District/College: Eugene 4J
Job Assignment/Position: 6-12 Social Studies Specialist (TOSA)
Local Association: EEA
Years of Educator Experience: 15
What are three ways you have actively elevated equity?
- Designing and implementing statewide and regional ethnic studies communities of practice (OEA 2021, OEA + Western Regional Educator Network 2022)
- Centering student voice and advocating the importance of their perspectives in instructional materials decisions (presented research from these efforts at the American Education Research Association 2022 annual conference in San Diego)
- Leveraging OEA’s potential to impact policy and practice in Oregon through the OEA Representative Assembly new business item process to advance student- and educator- generated place-based climate change education legislation (tinyurl.com/oeced) focused on serving BIPOC communities and the environmental disparities they often face (check out the Eugene Weekly’s coverage!)
What is your equity stance?
Representation matters. In quality, and in quantity. So many students (and educators) go through school without seeing identities, values, problems, and aspirations like theirs being represented. Unless there’s a broad base of resources to draw diverse, intersectional experiences and narratives from, the learning happening in schools is narrow, erasing, and inaccurate. Positionally, my current role is to imagine new canons and fresh methods of application with which to engage students to engage in the civic issues of their time. Youth Participatory Action Research (YPAR) is a passion of mine. In the classroom, this looks like discussions about what matters most to students, anonymous polling and word clouds to find trends, generating research questions, engaging in literature reviews and interviews, and presenting to authentic audiences of influencers, policymakers, and legislators. In these efforts, students are represented through the clarified articulation of their positionality and how they see themselves advocating for it in the short- and long- term. My goal is for students to see how they can shape history, and how important it is that they do so.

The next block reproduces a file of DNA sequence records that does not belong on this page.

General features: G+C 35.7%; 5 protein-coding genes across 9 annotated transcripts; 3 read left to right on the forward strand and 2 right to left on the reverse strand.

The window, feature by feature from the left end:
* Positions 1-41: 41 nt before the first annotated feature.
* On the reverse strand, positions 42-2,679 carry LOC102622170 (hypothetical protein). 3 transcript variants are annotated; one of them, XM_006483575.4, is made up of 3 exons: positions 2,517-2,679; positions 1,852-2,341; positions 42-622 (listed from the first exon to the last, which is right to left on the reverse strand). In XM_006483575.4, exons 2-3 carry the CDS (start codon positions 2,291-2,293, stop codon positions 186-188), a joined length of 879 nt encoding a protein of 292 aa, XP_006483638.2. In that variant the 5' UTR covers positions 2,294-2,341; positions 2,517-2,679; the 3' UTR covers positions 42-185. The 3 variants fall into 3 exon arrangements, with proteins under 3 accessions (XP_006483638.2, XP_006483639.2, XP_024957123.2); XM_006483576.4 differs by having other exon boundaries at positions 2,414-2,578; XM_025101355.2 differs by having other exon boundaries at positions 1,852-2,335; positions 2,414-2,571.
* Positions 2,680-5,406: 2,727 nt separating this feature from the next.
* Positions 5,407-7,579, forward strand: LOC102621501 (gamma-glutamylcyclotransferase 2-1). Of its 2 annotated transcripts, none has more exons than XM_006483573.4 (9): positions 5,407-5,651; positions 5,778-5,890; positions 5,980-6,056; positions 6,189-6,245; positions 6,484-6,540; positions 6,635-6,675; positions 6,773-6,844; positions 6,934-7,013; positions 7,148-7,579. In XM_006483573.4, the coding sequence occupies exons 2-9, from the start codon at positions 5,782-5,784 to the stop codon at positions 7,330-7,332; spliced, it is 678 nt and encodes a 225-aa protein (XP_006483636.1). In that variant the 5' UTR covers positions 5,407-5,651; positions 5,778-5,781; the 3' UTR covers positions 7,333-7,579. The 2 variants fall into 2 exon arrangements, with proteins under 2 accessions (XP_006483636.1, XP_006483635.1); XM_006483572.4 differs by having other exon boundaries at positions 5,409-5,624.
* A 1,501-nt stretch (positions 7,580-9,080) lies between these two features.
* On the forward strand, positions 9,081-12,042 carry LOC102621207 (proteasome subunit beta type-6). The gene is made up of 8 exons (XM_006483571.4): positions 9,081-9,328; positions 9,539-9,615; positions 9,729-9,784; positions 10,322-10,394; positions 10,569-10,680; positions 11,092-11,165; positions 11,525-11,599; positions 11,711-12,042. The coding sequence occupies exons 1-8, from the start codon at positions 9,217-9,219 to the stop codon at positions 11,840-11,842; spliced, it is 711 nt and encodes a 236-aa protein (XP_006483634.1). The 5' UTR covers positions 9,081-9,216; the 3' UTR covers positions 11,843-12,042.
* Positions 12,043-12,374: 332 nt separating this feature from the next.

What is your favorite social justice quote?
Tú eres mi otro yo.
You are my other me.
Si te hago daño a ti,
If I do harm to you,
Me hago daño a mi mismo.
I do harm to myself.
Si te amo y respeto,
If I love and respect you,
Me amo y respeto yo.
I love and respect myself.
Can you share one equity focused resource or student read that you recommend?
Culture and Power in the Classroom by Antonia Darder – the theoretical framework for my dissertation!